The news comes at a critical time for the Avalanche. Despite winning six of their last seven games, the Avalanche are still sitting in the 10th spot in the Western Conference with a couple of teams breathing down their neck. They obviously need to keep their foot on the pedal to stay in the mix for one of the last playoff spots in the West. A month-long dry spell in the win column would doom any team competing for the playoffs.

Unfortunately for Colorado, Duchene is one of the players they can least afford to lose. The 20-year-old center is leading the Avalanche in goals (12) and he’s second on the team in scoring. Losing one of their best scorers has to be one of the worst things for the team that is 24th in the league in scoring.

Now it’s time for guys like Paul Stastny and Milan Hejduk to pick up the slack as the Avs try to keep their head above water to start the New Year.

Video: Versteeg helps Mike Weaver celebrate new contract

Mike Weaver
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We here at PHT would like to wish Florida Panthers defenseman Mike Weaver a hearty congratulations for his new two-year contract worth $1.1 million per season. It’s a good deal for the Panthers who were able to lock-up a 20 minute per game defenseman for a low cap hit. From the player’s perspective, the deal offers a little more security for a guy that has bounced between four teams over the course of his decade long NHL career. It’s a win-win deal that pulls another potential free agent off the market this summer.

Good thing Weaver earned a new contract to keep a smile on his face, because Kris Versteeg helped him “celebrate” the occasion during a pregame interview. The ol’ shaving cream in the face gag never gets old. When was the last season that we saw the Florida Panthers having this much fun after almost 40 games?

Obvious guy says: Winning is fun.

Dustin Brown: “It’s time for guys to wake up”

Montreal Canadiens v Los Angeles Kings

What does rock bottom look like? There’s no surefire way to figure out when a team reaches the low point in their season, but the Kings’ 8-2 defeat in Detroit on Saturday night certainly looked like the worst performance of their underwhelming season. They can only hope that it doesn’t get any worse.

It was yet another slow start for a team that has made it a habit to fall behind early and try to play catch up over the final two periods. Saturday night the Kings took it to a new level. They were outscored 4-1 in the first period in Detroit, and then they were outscored 4-1 over the final forty minutes. It’s not the first time a team has lost in Detroit – it’s the tenth straight win at home for the Red Wings – but it may have been the ugliest.

Here’s a newsflash: lame duck coaches may not be the greatest idea for a team that desperately needs to collect every point they can.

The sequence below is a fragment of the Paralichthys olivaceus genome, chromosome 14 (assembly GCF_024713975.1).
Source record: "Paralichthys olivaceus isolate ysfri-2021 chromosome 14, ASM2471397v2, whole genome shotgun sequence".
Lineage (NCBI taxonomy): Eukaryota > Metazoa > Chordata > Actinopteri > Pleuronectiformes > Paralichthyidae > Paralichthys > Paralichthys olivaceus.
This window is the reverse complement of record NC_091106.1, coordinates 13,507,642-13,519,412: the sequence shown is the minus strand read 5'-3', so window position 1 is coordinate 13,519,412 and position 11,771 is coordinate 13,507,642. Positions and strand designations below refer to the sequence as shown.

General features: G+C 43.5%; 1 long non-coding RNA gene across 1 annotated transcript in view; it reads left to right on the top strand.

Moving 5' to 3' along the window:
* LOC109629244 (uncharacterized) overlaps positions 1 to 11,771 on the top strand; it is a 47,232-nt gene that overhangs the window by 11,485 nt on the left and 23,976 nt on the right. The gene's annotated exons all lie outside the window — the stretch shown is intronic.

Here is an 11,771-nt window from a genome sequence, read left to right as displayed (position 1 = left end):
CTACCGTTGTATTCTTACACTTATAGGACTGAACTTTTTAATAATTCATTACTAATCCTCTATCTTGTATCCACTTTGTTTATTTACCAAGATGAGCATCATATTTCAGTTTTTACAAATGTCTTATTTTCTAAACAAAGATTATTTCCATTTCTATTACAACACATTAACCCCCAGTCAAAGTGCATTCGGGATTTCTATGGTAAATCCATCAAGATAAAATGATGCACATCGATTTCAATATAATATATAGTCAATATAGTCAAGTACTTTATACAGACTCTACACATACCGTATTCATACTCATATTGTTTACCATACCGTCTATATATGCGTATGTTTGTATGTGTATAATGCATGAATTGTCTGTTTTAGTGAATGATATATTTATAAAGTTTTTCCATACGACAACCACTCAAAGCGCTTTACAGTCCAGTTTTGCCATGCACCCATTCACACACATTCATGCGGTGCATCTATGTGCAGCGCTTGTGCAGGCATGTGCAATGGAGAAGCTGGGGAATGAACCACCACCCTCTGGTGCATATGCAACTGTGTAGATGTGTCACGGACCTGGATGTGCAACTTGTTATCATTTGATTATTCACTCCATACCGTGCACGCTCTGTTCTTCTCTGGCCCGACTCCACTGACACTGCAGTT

Kings have now lost six out of their last seven games and haven’t scored more than two goals since they scored three goals against St. Louis on November 22. That would be 11 games in a row for those who like keeping track of that kind of thing. Finally, after weeks of struggling, someone besides GM Dean Lombardi said something.

After the game, Kings captain Dustin Brown had some choice words for his teammates. “We got our (butts) kicked,” the usually quiet captain said. “It’s time for guys to wake up. That’s pretty much it, really. Guys have to wake up and take responsibility.’’

After the loss in Detroit, the Kings are sitting in 11th place in the Western Conference. Even more concerning, the team with lofty preseason expectations is the lowest scoring team in the entire league. People pointed towards Terry Murray’s system, but it may be more about the lack of effort from the guys on the Kings roster.

“We’ve got to find ways to be a lot better than we were tonight,” Brown told the media after the game. “With everything that’s gone on, guys have got to take responsibility in here because it doesn’t matter whether Stevens is our coach or whoever they’re bringing in. It doesn’t make a difference who the coach is. It’s going to be the players that play the games, and it’s going to be the players that need to take responsibility.”

So much for being the strong, silent type.

The Kings still have one more game to play under John Stevens (Monday in Toronto) before Darryl Sutter takes over the reins next week. Of course, fans in southern California will hope that they can turn around the scoring woes. But more importantly, they should hope that Sutter can turn things around in the motivation department.

If the team continues to sleepwalk through the year, Terry Murray won’t be the only one that loses his job this season.